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Focus - Moving Waves  CD (album) cover

MOVING WAVES

Focus

 

Symphonic Prog

4.05 | 480 ratings

From Progarchives.com, the ultimate progressive rock music website

fuxi
Prog Reviewer
3 stars I consider MOVING WAVES a near-masterpiece of symphonic prog. Some parts of the album are better than anything else Focus ever tried. Other parts do sound irritating - which prevents MOVING WAVES from being on the same level as the great 1970s classics.

The original A-side of the album opens with one of Focus' best known numbers: 'Hocus Pocus': heavy instrumental rock with virtuoso solos AND virtuoso yodelling. When my friends and I discovered this track in the seventies, we indulged in cheerful head-banging AND had a laugh - there aren't many rock songs that will allow for both experiences at the same time! The A-side continues strongly with 'Le Clochard' (ultra-romantic acoustic guitar delightfully accompanied by mellotron) and with 'Janis', an upbeat flute tune (written by guitarist Jan Akkerman) which, to Focus' credit, sounds totally unlike Jethro Tull. The title track itself sounds boring to my ears, but 'Focus 2' is probably the greatest symphonic-prog instrumental (dominated by electric guitar) to ever come out of Holland: truly beautiful, highly inventive, always carries me away, whenever I hear it!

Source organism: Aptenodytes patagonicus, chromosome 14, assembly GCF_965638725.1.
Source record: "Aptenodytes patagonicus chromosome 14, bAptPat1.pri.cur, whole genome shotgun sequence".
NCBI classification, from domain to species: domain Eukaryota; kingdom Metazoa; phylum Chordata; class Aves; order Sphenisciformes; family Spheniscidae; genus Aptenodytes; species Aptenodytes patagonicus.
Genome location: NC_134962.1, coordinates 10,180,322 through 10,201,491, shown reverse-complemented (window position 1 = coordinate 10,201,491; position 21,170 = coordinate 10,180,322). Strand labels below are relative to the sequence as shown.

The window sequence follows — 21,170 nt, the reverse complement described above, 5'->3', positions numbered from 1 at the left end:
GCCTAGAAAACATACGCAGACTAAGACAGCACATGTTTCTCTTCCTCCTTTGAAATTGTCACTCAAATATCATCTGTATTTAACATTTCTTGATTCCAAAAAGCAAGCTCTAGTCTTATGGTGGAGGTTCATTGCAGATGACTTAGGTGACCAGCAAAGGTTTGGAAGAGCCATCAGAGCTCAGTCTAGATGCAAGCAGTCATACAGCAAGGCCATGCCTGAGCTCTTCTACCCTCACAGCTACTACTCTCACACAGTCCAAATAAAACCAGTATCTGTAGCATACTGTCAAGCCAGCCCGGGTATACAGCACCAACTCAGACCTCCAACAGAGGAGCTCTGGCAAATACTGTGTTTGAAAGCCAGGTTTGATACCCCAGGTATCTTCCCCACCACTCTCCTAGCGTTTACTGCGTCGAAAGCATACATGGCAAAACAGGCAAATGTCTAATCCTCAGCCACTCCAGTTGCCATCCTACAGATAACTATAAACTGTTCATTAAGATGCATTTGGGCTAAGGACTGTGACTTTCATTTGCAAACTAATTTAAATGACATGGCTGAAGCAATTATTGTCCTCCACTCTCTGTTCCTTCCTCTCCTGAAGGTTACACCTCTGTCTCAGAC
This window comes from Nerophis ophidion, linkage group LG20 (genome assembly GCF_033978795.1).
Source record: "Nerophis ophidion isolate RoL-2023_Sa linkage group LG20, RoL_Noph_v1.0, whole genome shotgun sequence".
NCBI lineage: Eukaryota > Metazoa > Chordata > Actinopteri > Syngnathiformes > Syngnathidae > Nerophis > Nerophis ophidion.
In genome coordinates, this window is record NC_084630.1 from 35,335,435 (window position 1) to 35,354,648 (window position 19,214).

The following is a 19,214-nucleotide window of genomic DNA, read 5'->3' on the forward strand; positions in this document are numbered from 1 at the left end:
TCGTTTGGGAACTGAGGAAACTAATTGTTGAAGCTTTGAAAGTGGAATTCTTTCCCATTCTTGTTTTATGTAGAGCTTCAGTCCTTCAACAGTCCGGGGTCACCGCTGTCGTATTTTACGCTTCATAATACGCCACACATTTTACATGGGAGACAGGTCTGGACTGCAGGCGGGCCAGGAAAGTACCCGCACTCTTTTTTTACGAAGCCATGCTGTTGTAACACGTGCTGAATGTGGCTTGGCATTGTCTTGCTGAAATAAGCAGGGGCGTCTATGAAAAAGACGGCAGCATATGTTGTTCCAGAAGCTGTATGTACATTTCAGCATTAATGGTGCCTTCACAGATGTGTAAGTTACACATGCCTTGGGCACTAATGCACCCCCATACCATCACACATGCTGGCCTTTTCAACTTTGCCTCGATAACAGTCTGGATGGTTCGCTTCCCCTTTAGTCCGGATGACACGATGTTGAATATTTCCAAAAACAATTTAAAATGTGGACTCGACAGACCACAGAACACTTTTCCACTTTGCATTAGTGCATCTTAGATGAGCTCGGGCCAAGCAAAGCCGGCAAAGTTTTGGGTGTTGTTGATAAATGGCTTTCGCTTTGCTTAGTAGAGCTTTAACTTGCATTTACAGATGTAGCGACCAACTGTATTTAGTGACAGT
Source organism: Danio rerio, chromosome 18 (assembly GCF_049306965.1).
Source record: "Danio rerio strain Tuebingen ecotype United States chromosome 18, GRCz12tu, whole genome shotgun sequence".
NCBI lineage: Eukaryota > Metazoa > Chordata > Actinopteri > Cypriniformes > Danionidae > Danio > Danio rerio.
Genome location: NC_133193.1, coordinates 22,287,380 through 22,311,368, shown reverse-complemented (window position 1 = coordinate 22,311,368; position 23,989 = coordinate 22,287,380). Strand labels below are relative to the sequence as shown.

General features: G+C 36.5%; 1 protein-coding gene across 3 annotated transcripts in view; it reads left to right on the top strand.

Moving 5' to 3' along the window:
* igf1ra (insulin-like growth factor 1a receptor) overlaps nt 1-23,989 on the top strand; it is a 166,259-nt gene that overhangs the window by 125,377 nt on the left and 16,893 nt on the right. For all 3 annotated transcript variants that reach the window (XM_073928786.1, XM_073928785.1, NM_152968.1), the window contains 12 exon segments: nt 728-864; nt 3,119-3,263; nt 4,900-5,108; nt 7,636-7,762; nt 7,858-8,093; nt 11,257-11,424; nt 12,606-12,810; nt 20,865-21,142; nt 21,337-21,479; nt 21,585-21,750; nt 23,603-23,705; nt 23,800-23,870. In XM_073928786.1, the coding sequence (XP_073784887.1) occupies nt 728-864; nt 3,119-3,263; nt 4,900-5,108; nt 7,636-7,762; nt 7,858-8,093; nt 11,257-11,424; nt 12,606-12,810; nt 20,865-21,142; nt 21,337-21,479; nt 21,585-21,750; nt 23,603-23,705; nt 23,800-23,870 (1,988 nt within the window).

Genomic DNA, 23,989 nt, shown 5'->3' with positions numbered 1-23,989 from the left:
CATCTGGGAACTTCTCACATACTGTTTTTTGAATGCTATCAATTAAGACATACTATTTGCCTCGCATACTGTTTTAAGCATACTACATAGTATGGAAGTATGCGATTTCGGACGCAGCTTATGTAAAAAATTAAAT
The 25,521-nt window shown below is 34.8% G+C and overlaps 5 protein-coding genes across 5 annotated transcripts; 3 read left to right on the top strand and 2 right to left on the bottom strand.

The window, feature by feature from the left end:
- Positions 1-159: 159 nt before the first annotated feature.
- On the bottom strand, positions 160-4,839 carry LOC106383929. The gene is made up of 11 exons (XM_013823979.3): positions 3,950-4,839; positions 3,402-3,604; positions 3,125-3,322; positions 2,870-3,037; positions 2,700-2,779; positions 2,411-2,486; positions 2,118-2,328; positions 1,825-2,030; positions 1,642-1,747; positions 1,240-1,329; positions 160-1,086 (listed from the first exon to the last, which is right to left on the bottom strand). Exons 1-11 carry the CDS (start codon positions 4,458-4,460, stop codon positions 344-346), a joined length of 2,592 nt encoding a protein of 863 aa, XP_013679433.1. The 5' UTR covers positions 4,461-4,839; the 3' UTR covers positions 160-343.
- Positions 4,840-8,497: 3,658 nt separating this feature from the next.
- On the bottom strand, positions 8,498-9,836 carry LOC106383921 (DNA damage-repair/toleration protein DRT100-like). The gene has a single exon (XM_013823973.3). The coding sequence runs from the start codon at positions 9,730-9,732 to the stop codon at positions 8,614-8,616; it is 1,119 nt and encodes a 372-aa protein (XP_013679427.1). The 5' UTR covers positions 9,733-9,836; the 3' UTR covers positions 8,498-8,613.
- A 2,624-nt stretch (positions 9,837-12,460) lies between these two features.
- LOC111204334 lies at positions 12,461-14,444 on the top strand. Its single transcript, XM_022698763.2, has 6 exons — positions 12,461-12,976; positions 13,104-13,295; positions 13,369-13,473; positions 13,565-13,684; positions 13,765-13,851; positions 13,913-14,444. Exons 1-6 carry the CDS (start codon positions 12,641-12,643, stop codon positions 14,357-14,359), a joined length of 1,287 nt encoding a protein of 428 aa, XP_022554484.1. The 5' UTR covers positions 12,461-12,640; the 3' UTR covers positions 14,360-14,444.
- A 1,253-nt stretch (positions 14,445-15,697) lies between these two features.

Such a brilliant A-side raises expectations, which - unfortunately - are not quite fulfilled by 'Eruption', the 23-minute suite on the B-side. To start with, its mournful main theme (played on guitar) sounds irritating the first time you hear it, and it gets repeated so often (in between the suite's better bits) it really gets on your nerves. Fortunately, Eruption's subsidiary theme (faster and organ-dominated) is far more fun, and in the middle of the suite there's a grand symphonic moment where Akkerman performs a stately instrumental ballad (once again accompanied on mellotron) which might have given Carlos Santana the basic idea for his equally solemn 'Europe'. This lovely melody is followed by two brilliant hard-rocking solos, one by Akkerman on guitar and one by Van Leer on Hammond organ. Unfortunately, 'Eruption' soon disintegrates into melodramatic, pseudo-psychedelic sound effects (reminiscent of Nick Mason's equally forgettable 'Sisiphus' on UMMAGUMMA) followed by a 100% superfluous drum solo. To finish the whole thing off, there is yet more repetition of the initial theme.

Well, I guess we ought to be grateful for what we've got, and symphonic proggers will enjoy MOVING WAVES' better moments. Three stars and a half.

fuxi | 3/5 |

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